A celebrated Chinese novelist examines the Tiananmen Square massacre, with an eye for its relevance in 2008.
For many people, the words "Tiananmen Square" bring to mind that extraordinary photo of a lone student standing defiantly before a caravan of armored vehicles during China's pro-democracy crackdown in 1989. In his novel "Beijing Coma," Ma Jian takes us back to that important 20th-century moment, when hundreds of thousands of Chinese citizens came together to protest government injustice -- and were crushed for doing so.
Jian, 55, knows his material. He spent six weeks with the movement's student leaders in 1989, leaving just before their occupation of Tiananmen Square came to its bloody end.
Jian tells his story -- a work of fiction imbued with the grit of real-life experience -- through the eyes of Dai Wei, a student who was shot during the protest and has been lying in a coma for 10 years. While his body rests in a vegetative state, his mind plunges him into the past, where he must relive the turbulent years leading up to the Tiananmen protest. At the same time, from this "fleshy tomb," he is able to observe his current reality: In a decrepit flat, his poor mother struggles to care for his comatose body while the government continues to harass them.
The horrors of political persecution are around every corner in Jian's novel. He holds back little when describing the vast cruelty endured by the Chinese people under Mao and his successors. As a child, Dai Wei watched the Red Guard pull an elderly neighbor out of her home for some untold infraction: "They tied her up and poured ten thermoses of boiling water over her head. She gripped the branches of the grapevine in front of her and howled in pain."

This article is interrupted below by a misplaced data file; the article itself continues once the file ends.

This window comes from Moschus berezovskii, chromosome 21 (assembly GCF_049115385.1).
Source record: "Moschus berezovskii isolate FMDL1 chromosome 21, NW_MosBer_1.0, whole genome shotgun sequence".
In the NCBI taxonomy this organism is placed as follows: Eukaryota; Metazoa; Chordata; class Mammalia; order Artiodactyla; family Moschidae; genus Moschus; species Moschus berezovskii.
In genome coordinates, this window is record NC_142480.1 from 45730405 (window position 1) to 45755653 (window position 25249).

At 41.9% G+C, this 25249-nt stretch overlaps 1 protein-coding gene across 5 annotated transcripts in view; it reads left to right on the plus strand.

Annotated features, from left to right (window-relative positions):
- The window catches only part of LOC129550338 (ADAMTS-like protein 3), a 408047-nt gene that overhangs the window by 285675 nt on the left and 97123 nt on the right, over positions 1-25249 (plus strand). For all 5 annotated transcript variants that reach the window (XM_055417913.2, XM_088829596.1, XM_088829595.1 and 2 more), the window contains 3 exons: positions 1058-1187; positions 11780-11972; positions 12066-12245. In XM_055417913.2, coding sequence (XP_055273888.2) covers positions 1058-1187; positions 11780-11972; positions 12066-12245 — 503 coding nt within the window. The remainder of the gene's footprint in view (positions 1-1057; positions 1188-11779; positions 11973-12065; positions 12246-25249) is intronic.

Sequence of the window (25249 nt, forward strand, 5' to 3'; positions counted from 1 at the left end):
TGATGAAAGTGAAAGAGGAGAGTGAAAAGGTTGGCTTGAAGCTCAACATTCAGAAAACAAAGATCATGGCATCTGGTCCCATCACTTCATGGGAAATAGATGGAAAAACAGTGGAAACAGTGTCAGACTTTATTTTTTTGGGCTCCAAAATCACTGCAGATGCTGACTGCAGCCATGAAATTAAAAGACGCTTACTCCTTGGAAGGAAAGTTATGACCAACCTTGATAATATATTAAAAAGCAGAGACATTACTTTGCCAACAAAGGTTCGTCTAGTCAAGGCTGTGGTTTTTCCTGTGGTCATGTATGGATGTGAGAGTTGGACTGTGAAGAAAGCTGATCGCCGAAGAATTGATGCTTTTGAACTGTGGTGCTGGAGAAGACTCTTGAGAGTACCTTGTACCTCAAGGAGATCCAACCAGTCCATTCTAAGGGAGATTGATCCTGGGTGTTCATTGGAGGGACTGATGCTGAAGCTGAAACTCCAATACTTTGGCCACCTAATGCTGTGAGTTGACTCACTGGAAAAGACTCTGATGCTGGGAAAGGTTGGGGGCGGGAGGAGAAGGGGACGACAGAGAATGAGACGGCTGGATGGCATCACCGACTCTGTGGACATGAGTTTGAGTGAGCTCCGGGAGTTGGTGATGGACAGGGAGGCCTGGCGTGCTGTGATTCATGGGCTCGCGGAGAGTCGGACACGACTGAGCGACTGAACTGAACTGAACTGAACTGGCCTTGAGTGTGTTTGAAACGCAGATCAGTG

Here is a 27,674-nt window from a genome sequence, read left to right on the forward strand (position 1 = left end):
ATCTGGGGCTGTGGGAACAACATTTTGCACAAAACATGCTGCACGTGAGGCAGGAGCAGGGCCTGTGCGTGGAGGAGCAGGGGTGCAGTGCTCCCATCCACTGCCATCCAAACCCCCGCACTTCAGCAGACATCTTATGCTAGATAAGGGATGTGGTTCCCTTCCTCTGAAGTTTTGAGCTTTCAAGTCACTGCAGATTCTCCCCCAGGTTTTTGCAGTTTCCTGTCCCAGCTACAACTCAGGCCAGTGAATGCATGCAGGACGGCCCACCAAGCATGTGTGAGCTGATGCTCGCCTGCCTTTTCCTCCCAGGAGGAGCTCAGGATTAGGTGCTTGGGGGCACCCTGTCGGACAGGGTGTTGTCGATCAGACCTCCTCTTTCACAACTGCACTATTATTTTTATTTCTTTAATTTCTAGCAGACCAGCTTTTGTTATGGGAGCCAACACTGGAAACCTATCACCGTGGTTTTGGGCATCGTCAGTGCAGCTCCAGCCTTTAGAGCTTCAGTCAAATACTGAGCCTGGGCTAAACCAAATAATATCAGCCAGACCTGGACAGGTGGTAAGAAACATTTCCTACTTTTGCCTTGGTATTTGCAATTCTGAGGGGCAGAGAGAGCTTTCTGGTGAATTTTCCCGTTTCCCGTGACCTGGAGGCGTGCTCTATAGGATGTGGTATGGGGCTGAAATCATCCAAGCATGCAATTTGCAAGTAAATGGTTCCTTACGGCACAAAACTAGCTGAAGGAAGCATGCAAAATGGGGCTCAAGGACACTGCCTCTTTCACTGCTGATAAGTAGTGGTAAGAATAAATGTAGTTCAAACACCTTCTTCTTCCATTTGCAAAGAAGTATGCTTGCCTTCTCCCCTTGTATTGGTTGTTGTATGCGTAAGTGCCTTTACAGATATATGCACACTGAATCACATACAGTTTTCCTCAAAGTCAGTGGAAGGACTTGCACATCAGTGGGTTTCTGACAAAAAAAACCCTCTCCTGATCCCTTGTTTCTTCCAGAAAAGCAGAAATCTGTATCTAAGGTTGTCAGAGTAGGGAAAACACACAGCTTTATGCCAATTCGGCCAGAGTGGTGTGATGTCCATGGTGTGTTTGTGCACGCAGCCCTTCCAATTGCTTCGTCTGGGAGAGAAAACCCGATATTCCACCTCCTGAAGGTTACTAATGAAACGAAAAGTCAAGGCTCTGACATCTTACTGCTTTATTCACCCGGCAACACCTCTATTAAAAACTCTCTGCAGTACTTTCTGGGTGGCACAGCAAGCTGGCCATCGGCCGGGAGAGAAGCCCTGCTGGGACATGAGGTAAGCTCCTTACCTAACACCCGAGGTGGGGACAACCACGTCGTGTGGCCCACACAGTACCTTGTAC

While dark memories like this fill the novel, Jian's main focus is the Tiananmen protests. He brings us into the inner circle of the Beijing college students who will lead the way. At 592 pages, the book gives Jian a lot of room to delve into the day-to-day matters of the student leaders. Maybe a little too much room. His detailed accounts of their meetings, love affairs and power struggles can get tedious.
But such quibbles are minor. "Beijing Coma" builds to a heart-stopping climax as waves of armed soldiers attack the students.
Yet the fate of the comatose Dai Wei must also come to a head. He and his mother face new problems: The same Communist state that killed his grandfather for owning a few cows during the land reform years now wants to build a shopping mall on top of their flat. Why? The Olympics are coming.
Dai Wei's coma is Jian's metaphor for China in these changing times. As the country steps onto the world stage, it wants past transgressions forgotten -- hushed like a comatose patient. Jian wants people to remember, like Dai Wei did.
Jian echoed this in a recent New York Times editorial: "There is an expression in Chinese that says, 'One can only stand up from the place where one fell.' If China is to truly stand up and deserve its powerful position in the international community, it must return to the place where it fell."
Tom Horgen • 612-673-7909